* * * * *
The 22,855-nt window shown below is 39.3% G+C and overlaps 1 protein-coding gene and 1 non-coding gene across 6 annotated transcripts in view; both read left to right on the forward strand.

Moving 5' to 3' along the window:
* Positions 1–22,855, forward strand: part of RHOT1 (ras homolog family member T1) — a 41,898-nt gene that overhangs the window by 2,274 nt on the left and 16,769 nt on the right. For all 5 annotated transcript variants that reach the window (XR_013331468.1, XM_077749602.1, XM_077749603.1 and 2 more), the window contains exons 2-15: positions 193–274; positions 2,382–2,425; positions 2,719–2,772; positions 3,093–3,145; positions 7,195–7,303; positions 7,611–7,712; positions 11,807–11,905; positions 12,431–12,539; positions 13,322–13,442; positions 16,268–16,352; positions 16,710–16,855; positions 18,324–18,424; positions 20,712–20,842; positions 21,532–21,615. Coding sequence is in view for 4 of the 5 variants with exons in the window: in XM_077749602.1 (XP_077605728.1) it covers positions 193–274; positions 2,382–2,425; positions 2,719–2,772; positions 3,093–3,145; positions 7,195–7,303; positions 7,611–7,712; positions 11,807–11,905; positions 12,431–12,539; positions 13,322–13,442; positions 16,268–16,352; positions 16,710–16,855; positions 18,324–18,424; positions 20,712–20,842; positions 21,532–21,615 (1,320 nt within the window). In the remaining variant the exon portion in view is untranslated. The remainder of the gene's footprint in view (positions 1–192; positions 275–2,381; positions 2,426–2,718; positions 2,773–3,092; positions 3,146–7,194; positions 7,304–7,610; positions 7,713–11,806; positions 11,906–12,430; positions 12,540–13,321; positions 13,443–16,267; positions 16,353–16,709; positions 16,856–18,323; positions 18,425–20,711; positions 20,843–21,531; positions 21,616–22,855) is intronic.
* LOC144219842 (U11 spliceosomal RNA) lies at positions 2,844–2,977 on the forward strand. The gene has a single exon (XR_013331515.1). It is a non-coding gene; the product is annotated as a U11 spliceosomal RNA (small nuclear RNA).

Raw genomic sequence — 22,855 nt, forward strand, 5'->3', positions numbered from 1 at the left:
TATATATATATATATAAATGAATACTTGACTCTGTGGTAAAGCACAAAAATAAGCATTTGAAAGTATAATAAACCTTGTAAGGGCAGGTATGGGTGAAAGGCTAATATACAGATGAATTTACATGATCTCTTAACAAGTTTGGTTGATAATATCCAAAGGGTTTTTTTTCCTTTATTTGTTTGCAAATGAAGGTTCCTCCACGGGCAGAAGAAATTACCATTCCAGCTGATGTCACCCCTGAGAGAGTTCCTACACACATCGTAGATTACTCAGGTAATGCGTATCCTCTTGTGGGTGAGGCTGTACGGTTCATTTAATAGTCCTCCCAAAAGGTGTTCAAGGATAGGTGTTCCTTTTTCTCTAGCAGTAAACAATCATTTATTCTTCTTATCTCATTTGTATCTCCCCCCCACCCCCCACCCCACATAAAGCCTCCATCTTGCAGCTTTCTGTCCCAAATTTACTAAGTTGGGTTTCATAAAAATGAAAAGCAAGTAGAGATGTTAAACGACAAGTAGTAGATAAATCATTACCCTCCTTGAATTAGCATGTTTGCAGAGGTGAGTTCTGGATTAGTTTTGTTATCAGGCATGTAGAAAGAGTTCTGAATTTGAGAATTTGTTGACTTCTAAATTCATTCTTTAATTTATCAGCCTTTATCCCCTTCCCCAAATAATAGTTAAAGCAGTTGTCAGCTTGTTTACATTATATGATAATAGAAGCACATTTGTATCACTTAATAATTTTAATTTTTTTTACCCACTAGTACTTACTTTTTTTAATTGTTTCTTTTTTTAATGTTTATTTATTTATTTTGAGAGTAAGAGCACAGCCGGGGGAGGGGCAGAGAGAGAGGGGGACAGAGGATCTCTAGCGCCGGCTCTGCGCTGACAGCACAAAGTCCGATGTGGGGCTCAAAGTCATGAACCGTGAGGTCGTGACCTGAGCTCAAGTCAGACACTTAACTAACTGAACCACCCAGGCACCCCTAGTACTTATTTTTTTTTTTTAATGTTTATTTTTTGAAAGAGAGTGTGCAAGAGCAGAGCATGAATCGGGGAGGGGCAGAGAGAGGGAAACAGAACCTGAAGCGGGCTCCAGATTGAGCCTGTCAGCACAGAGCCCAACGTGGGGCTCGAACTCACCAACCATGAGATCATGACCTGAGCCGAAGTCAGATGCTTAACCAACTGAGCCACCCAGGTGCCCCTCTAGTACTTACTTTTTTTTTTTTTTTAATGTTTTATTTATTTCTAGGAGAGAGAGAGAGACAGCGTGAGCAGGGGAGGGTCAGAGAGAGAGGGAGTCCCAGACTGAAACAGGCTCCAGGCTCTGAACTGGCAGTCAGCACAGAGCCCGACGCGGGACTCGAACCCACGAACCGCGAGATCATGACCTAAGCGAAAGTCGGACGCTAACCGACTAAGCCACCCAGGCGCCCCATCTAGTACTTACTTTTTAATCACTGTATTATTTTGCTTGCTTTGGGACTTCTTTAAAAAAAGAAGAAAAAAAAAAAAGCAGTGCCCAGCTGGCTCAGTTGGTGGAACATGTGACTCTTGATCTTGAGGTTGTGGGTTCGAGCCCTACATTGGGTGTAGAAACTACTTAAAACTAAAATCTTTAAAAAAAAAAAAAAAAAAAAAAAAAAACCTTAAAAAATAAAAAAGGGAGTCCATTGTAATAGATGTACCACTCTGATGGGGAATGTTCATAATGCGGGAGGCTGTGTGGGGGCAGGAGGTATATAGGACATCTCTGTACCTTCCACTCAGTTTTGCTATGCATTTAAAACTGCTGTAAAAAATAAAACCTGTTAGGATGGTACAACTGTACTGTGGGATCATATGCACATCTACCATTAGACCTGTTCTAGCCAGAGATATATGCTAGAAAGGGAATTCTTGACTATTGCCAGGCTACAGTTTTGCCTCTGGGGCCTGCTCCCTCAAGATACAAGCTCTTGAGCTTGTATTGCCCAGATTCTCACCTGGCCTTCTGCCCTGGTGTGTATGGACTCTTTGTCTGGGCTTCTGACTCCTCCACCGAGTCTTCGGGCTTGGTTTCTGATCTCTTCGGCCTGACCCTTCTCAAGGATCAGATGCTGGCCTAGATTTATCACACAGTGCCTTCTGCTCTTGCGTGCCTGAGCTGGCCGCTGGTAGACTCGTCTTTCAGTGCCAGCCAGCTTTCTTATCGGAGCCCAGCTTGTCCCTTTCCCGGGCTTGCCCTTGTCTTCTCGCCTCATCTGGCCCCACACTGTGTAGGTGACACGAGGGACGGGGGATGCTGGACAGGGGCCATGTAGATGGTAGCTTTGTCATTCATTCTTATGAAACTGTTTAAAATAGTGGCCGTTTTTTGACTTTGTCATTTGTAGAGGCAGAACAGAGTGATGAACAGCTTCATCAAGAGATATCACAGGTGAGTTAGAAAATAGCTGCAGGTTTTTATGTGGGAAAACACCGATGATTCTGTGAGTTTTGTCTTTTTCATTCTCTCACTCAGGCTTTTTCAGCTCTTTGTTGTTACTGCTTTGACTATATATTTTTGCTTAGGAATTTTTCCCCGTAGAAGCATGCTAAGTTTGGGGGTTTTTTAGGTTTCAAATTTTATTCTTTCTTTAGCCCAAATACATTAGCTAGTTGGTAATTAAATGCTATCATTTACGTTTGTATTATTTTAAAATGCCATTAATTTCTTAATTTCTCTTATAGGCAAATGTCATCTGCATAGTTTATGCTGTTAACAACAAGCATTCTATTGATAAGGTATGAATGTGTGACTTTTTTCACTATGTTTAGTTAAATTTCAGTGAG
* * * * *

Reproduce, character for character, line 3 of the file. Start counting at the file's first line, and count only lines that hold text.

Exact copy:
* Positions 1–22,855, forward strand: part of RHOT1 (ras homolog family member T1) — a 41,898-nt gene that overhangs the window by 2,274 nt on the left and 16,769 nt on the right. For all 5 annotated transcript variants that reach the window (XR_013331468.1, XM_077749602.1, XM_077749603.1 and 2 more), the window contains exons 2-15: positions 193–274; positions 2,382–2,425; positions 2,719–2,772; positions 3,093–3,145; positions 7,195–7,303; positions 7,611–7,712; positions 11,807–11,905; positions 12,431–12,539; positions 13,322–13,442; positions 16,268–16,352; positions 16,710–16,855; positions 18,324–18,424; positions 20,712–20,842; positions 21,532–21,615. Coding sequence is in view for 4 of the 5 variants with exons in the window: in XM_077749602.1 (XP_077605728.1) it covers positions 193–274; positions 2,382–2,425; positions 2,719–2,772; positions 3,093–3,145; positions 7,195–7,303; positions 7,611–7,712; positions 11,807–11,905; positions 12,431–12,539; positions 13,322–13,442; positions 16,268–16,352; positions 16,710–16,855; positions 18,324–18,424; positions 20,712–20,842; positions 21,532–21,615 (1,320 nt within the window). In the remaining variant the exon portion in view is untranslated. The remainder of the gene's footprint in view (positions 1–192; positions 275–2,381; positions 2,426–2,718; positions 2,773–3,092; positions 3,146–7,194; positions 7,304–7,610; positions 7,713–11,806; positions 11,906–12,430; positions 12,540–13,321; positions 13,443–16,267; positions 16,353–16,709; positions 16,856–18,323; positions 18,425–20,711; positions 20,843–21,531; positions 21,616–22,855) is intronic.